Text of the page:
At the semi-annual meeting of the National Council of Garden Clubs in New York City in October 1945, the Blue Star Drive project was proposed as a "ribbon of living memorial plantings traversing every state," to be called the Blue Star Memorial Highway. Mrs. Hull and Mrs. Hood assumed responsibility for implementing the program for the National Council. The project was organized as a demonstration of roadside beautification; to show what could be accomplished through united strength; as a protest against billboards; to educate the public to higher standards of roadside development; and to determine how the National Council of Garden Clubs could best work with the civil authorities for major achievement. In 1951, the tribute of the memorial was extended to include all men and women who had served, were serving or would serve in the Armed Forces of the United States.

Garden clubs from across the nation petitioned their state legislatures to designate a section of highway as a segment of the Blue Star Memorial Highway. Once designated, the garden clubs would then purchase a commemorative marker and plantings of diversified indigenous trees and shrubs to beautify the existing landscape. The state of New Jersey memorialized the entire length of Route 22 as the state’s link in the national chain.

The Blue Star Highway Marker was designed by Mrs. Frederick Kellogg, one of the founders and early presidents of the National Council, in 1947.

In 1948, a seven-member Blue Star Advisory Council was established by Legislative action in New Jersey, to safeguard and promote the national and state memorial highways. The council is composed of four Garden Club representatives and three state representatives, one each from the Dept. of Transportation, the Dept. of Environmental Protection, and the Dept. of Health. Bills have been introduced in the Legislature to replace the Dept. of Health in the charter with the Dept. of Military and Veterans Affairs as a more appropriate representative agency.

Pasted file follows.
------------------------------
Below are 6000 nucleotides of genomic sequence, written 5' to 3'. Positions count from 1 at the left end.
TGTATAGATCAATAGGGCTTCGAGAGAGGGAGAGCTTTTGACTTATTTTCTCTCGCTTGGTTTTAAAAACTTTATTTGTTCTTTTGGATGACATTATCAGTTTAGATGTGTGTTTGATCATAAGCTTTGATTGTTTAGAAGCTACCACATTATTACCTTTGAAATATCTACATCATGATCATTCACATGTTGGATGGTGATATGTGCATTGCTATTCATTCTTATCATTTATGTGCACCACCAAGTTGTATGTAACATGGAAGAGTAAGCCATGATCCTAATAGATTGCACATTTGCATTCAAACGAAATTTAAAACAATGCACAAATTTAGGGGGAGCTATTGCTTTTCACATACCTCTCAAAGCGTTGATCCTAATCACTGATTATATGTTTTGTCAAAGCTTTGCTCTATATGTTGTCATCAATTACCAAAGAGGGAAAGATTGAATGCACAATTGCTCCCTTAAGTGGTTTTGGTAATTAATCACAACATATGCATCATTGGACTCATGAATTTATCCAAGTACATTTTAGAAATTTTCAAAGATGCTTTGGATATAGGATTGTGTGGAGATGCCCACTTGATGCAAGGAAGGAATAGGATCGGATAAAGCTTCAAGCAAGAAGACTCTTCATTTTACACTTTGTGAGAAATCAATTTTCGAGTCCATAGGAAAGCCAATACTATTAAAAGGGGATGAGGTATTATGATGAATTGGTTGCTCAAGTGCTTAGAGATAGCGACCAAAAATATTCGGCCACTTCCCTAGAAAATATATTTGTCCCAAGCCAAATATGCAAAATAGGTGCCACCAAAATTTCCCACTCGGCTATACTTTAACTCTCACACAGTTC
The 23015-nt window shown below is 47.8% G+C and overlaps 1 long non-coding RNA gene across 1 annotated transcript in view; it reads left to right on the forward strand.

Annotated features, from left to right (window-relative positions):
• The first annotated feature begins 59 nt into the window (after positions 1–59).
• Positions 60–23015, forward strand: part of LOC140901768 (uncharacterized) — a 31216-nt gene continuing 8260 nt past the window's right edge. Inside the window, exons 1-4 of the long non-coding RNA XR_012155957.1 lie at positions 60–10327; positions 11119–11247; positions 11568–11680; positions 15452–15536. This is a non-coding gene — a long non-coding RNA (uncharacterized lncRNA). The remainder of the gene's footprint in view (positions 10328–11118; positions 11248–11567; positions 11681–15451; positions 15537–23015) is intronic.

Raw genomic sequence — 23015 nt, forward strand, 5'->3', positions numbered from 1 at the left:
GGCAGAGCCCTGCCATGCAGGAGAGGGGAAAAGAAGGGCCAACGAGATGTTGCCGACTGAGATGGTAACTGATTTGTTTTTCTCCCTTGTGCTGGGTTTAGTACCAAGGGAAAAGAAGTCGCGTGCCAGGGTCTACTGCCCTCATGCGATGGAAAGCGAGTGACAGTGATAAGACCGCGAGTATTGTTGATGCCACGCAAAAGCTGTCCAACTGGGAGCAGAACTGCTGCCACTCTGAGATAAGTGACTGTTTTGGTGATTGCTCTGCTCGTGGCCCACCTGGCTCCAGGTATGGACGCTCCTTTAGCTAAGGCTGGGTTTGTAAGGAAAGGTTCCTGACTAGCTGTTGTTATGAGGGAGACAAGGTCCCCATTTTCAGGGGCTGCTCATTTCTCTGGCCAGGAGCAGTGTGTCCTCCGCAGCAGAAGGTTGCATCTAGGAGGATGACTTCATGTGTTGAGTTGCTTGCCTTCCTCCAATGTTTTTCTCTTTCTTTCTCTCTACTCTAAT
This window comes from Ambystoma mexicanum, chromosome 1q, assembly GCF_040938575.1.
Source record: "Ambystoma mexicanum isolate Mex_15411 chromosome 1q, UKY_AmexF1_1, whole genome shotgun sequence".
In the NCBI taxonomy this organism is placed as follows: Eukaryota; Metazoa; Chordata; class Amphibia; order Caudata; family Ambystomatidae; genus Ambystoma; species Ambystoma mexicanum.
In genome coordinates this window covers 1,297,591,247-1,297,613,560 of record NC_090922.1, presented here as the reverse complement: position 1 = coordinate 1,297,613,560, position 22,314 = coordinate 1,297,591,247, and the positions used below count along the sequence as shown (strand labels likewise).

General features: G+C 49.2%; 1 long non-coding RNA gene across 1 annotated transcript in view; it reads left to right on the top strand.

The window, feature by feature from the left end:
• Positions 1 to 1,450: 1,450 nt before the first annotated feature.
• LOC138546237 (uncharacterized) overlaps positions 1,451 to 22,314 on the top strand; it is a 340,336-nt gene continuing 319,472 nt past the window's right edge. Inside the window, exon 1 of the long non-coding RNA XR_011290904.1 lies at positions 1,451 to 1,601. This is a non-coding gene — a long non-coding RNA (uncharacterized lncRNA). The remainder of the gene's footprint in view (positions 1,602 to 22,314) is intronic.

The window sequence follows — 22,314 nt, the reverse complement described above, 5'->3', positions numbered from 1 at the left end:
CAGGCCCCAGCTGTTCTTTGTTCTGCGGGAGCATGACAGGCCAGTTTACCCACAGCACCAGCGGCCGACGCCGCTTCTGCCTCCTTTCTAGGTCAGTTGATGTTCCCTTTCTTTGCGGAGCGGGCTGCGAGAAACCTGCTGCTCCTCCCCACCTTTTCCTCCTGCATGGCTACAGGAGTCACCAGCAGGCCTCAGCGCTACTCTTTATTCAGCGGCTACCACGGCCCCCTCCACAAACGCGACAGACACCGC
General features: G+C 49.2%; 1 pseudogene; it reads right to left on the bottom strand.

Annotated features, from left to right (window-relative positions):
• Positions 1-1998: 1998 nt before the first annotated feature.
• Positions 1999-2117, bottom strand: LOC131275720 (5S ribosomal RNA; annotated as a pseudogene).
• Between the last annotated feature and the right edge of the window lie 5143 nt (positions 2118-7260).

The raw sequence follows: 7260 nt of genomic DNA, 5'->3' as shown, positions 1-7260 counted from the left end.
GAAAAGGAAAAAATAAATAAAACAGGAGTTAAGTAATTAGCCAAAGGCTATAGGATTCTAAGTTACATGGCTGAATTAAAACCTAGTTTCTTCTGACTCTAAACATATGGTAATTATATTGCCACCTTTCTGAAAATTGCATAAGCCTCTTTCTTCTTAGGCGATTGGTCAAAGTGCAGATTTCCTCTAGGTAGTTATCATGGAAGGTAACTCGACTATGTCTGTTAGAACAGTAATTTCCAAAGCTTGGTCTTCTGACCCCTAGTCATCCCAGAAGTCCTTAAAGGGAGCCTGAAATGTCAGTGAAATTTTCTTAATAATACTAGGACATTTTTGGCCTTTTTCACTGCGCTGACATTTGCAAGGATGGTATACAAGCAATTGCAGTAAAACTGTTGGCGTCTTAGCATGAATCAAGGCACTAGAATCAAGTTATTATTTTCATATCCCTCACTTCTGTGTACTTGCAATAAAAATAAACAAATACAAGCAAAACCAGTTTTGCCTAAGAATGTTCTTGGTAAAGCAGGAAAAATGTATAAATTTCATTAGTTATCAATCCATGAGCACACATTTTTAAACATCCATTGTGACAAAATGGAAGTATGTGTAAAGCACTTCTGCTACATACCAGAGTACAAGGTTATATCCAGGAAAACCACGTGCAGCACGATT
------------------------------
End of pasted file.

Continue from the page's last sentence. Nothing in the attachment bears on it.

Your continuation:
The Blue Star Memorial Highway was one of the most extensive projects ever undertaken by garden clubs and the first ever attempted on a nationwide scale. It crosses the nation east and west and north and south. Every state is crossed by at least one such highway. The plan did not call for an uninterrupted planting across the country, but rather a national road beautified at intervals with memorial plantings appropriate for the location and featuring the state trees or other plant material native to the area. The success of the program paved the way for the anti-litter drive and other national projects.

Although Chapel Island in Mountainside no longer exists, a replica of the original marker remains in South Plainfield. In the state, US Route 22, Interstates 78, 80, 287 and 295 have been dedicated as memorial highways. The program has been extended to include smaller roads and garden settings (Blue Star Memorial By-ways), and veterans cemeteries or facilities (Blue Star Memorials). The new veterans home in Menlo Park will be dedicated as a Blue Star Memorial facility in March.

For more information or to arrange interviews with council members contact Marilyn Litvack, chairperson, at 908-464-2636.

 Blue Star Highway markers are located in Knowlton (Rt 80); Harding (Rt 287), Springfield (Rt 295); Byway markers are located in Oakland (rts 287 & 202); Verona; Middletown (Rt 35); Navesink; Bay Head; Hamilton (Mercer County Rt 33); Medford (Rt 70).